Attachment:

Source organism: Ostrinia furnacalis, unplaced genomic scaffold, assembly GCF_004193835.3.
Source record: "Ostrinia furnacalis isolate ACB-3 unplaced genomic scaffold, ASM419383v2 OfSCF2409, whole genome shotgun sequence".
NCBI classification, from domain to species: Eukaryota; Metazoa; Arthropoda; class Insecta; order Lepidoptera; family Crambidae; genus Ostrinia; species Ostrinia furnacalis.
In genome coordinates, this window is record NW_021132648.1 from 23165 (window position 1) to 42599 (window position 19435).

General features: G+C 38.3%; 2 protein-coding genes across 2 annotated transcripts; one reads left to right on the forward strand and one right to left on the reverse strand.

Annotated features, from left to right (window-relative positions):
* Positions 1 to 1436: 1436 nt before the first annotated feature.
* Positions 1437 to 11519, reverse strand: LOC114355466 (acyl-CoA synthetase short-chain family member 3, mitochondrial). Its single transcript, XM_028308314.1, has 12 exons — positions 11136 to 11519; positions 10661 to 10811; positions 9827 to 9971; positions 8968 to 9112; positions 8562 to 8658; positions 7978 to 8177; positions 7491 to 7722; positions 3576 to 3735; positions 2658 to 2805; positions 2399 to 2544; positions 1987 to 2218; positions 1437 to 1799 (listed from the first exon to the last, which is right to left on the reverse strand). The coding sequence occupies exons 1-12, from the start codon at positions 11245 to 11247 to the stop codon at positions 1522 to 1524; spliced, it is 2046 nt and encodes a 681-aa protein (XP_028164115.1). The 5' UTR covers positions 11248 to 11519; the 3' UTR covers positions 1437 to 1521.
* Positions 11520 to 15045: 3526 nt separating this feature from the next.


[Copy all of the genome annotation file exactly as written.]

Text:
Source organism: Ostrinia furnacalis, unplaced genomic scaffold, assembly GCF_004193835.3.
Source record: "Ostrinia furnacalis isolate ACB-3 unplaced genomic scaffold, ASM419383v2 OfSCF2409, whole genome shotgun sequence".
NCBI classification, from domain to species: Eukaryota; Metazoa; Arthropoda; class Insecta; order Lepidoptera; family Crambidae; genus Ostrinia; species Ostrinia furnacalis.
In genome coordinates, this window is record NW_021132648.1 from 23165 (window position 1) to 42599 (window position 19435).

General features: G+C 38.3%; 2 protein-coding genes across 2 annotated transcripts; one reads left to right on the forward strand and one right to left on the reverse strand.

Annotated features, from left to right (window-relative positions):
* Positions 1 to 1436: 1436 nt before the first annotated feature.
* Positions 1437 to 11519, reverse strand: LOC114355466 (acyl-CoA synthetase short-chain family member 3, mitochondrial). Its single transcript, XM_028308314.1, has 12 exons — positions 11136 to 11519; positions 10661 to 10811; positions 9827 to 9971; positions 8968 to 9112; positions 8562 to 8658; positions 7978 to 8177; positions 7491 to 7722; positions 3576 to 3735; positions 2658 to 2805; positions 2399 to 2544; positions 1987 to 2218; positions 1437 to 1799 (listed from the first exon to the last, which is right to left on the reverse strand). The coding sequence occupies exons 1-12, from the start codon at positions 11245 to 11247 to the stop codon at positions 1522 to 1524; spliced, it is 2046 nt and encodes a 681-aa protein (XP_028164115.1). The 5' UTR covers positions 11248 to 11519; the 3' UTR covers positions 1437 to 1521.
* Positions 11520 to 15045: 3526 nt separating this feature from the next.